Everything you need to know about Cuban visas

Everything you need to know about Cuban visas

The names they go by and the different types that exist!

What is the difference between a Cuban visa and a tourist card? Can I apply for a Cuban visa with a U.S. passport? Will I need to travel to Cuba with a different visa if flying from the U.S.? What is the difference between a pink card and a green card? How many different types of visas are there to enter Cuba? We understand that when it comes to the legal documentation required to enter Cuba it can all become a bit too confusing for most people, so we're here to clear things up and break it all down to simple terms that are easy to understand.

The document you'll need to enter Cuba is known by multiple names – Cuban visa, tourist card, pink card, green card... It can get confusing, right? That's why we're here to dispel myths and explain it all in simple terms. Yes, you can travel to Cuba without a visa (if you hold a passport from any of the countries listed further down below) and the most common type of Cuba visa is actually a tourist card, it's just the fact that many people call it Cuba visa that makes it confusing. To add to the confusion, there is actually such a thing as a Cuba visa, but only a few African and Middle Eastern countries require a Cuban visa instead of the more common Cuban tourist card.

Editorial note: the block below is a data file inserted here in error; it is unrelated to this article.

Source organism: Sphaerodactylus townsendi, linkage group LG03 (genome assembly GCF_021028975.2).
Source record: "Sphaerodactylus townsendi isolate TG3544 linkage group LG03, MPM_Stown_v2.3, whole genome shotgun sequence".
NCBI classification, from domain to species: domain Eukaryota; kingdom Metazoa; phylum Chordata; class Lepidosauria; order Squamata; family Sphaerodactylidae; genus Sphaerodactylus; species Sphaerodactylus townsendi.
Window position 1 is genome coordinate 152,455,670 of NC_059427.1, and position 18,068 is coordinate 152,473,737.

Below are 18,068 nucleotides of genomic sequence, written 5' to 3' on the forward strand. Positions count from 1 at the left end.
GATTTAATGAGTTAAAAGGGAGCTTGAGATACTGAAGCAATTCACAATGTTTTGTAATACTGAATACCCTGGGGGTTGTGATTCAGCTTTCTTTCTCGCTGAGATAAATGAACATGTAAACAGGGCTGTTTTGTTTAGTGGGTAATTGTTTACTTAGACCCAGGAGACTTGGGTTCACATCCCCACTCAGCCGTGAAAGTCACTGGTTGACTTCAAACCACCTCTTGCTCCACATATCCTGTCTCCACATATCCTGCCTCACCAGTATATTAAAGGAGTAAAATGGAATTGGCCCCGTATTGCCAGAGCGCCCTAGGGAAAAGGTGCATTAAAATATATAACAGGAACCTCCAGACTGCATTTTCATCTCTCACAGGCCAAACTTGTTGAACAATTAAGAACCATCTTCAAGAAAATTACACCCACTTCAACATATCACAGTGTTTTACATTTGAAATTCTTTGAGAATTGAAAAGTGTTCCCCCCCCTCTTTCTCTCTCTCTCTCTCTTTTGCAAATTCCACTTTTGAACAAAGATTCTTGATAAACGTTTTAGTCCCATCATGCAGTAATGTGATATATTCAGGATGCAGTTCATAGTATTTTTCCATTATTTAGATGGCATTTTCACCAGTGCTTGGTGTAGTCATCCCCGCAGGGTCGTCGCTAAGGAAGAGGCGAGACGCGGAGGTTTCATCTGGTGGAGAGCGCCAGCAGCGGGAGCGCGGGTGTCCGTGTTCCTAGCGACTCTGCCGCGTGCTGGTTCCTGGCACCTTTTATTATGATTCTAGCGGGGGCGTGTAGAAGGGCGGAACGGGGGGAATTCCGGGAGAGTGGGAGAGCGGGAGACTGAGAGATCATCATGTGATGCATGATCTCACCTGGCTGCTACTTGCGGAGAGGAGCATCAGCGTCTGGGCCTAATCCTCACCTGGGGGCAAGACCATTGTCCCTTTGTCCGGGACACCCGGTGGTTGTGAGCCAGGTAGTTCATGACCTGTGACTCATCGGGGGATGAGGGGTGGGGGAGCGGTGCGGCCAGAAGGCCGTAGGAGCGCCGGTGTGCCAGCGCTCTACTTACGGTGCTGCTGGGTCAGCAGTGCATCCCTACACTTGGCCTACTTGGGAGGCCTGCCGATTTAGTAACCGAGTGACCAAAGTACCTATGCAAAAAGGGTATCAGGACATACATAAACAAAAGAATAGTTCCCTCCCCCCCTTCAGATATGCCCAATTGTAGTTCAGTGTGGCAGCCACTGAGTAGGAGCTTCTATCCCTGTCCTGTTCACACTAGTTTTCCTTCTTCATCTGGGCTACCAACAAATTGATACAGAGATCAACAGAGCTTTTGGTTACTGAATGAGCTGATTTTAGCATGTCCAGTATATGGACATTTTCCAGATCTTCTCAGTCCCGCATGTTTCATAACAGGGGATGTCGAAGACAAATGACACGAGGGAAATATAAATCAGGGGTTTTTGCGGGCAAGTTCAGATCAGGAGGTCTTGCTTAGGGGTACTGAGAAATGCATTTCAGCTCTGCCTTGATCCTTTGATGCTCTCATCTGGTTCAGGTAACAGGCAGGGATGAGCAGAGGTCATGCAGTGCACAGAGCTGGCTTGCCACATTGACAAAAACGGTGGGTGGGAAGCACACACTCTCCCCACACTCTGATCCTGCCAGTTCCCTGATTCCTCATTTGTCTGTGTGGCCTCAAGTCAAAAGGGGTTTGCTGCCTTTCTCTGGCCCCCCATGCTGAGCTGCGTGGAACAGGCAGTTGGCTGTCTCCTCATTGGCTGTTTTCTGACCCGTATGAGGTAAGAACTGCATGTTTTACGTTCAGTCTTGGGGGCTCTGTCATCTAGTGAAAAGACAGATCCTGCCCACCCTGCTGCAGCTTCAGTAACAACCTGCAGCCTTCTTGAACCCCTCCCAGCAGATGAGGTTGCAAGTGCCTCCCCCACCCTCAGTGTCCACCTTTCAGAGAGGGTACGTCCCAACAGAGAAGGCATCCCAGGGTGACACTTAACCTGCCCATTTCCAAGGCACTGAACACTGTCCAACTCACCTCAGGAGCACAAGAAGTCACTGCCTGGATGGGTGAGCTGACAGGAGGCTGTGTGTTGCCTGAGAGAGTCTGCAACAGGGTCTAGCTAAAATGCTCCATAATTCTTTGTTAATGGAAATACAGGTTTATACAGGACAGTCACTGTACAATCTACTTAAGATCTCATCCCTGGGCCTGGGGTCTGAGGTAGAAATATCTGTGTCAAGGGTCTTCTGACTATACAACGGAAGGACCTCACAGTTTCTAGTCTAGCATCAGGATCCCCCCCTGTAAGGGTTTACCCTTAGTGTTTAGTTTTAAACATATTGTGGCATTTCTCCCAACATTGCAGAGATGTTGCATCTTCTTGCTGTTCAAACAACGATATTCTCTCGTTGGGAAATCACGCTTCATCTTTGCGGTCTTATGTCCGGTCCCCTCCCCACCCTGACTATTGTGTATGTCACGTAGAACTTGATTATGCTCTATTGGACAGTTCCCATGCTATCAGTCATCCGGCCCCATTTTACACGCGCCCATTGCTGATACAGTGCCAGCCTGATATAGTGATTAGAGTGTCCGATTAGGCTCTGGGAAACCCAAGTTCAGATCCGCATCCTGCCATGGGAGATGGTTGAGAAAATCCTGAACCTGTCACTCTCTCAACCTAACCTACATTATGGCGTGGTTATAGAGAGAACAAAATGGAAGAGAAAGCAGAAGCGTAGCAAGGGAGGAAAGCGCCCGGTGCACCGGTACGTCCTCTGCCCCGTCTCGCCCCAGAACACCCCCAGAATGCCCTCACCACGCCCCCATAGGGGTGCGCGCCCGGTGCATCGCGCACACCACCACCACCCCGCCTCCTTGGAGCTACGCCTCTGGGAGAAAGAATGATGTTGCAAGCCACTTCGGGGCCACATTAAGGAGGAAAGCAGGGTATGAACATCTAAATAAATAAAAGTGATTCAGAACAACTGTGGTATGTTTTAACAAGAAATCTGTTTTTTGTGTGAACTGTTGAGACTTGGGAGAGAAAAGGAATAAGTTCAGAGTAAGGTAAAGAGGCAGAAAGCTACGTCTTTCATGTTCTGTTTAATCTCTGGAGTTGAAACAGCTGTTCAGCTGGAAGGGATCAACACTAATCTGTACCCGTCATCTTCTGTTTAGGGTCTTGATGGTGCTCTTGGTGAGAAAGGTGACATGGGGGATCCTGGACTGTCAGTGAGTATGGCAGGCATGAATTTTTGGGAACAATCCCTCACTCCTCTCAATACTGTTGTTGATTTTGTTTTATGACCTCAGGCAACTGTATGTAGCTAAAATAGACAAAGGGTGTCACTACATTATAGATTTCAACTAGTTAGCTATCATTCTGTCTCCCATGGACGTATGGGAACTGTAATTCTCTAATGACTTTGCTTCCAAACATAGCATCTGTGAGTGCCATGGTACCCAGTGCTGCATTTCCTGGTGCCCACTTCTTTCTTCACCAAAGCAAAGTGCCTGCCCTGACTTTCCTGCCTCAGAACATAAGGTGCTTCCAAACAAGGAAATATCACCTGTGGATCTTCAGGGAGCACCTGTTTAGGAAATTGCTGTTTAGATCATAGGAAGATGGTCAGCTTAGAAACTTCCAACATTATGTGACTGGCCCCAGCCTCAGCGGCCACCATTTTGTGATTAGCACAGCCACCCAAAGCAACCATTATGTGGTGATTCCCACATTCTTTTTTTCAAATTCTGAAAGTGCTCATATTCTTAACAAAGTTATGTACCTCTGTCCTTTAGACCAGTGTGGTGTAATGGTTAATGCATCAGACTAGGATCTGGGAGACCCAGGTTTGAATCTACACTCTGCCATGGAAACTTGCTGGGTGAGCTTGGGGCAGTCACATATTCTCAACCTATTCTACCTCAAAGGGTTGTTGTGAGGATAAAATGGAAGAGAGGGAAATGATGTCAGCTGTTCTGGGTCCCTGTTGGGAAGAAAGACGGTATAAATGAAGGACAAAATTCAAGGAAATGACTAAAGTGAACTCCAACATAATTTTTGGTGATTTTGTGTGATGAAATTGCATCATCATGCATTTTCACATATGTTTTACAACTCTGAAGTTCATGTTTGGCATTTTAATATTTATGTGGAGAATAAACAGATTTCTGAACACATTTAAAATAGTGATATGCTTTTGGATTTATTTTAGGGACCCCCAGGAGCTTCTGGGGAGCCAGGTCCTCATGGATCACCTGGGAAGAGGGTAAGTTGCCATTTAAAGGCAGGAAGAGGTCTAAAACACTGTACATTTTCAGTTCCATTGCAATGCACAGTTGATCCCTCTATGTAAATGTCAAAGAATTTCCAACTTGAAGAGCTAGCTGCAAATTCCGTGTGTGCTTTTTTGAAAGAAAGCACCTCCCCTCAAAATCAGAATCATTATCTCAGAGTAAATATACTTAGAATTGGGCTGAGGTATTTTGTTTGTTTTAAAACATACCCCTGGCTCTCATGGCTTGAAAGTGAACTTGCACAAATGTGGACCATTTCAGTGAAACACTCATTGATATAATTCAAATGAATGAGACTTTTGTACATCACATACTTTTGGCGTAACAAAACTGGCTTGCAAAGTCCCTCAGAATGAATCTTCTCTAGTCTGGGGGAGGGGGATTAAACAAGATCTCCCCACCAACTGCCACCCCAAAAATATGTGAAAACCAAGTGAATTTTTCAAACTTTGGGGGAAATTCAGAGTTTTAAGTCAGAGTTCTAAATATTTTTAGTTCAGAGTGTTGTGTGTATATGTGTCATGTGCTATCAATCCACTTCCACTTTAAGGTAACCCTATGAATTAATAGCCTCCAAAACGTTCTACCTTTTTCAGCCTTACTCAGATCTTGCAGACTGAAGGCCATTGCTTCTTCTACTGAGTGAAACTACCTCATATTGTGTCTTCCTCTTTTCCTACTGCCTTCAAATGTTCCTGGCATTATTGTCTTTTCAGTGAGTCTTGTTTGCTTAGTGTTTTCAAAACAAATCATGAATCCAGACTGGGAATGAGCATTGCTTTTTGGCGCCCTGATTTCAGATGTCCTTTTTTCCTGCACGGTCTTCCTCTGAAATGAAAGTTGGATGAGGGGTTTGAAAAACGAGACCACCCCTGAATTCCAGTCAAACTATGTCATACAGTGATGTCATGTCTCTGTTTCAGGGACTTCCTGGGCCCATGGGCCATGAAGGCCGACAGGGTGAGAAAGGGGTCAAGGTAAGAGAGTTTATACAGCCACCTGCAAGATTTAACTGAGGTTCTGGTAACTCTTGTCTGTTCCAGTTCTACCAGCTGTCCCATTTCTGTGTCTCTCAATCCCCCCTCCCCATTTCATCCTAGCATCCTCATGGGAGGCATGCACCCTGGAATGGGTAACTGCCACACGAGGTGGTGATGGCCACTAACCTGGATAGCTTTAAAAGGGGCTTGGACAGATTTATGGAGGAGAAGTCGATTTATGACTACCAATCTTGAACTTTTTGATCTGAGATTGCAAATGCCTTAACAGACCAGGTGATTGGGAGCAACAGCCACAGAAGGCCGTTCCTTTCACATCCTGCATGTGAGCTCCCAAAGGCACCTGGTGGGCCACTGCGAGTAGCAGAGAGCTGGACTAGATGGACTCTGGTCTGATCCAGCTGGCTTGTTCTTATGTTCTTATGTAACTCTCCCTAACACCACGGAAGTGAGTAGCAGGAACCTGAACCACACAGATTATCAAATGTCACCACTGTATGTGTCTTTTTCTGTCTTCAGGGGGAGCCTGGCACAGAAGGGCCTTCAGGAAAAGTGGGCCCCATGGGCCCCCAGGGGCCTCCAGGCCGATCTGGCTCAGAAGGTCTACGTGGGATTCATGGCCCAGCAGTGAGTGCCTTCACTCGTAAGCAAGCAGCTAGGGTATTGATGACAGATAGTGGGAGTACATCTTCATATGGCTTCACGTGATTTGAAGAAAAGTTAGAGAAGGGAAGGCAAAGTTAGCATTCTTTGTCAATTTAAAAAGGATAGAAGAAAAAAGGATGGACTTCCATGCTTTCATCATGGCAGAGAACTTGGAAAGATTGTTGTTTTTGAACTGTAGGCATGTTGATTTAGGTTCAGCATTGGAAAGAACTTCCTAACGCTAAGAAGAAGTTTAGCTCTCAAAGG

Untangling the Cuban visa/Cuban tourist card confusion

There is more to travelling to Cuba than getting a visa. In fact, getting a Cuban tourist visa can be the easiest, most straightforward part of your trip (especially if do it through us!) but many people are confused about the jargon and the different names used to refer to a Cuban visa (early clue, that's not what it's actually called!). Let's start untangling the mess and setting facts right in 3, 2, 1...

What do I need? Pink card visa or green card visa to enter Cuba?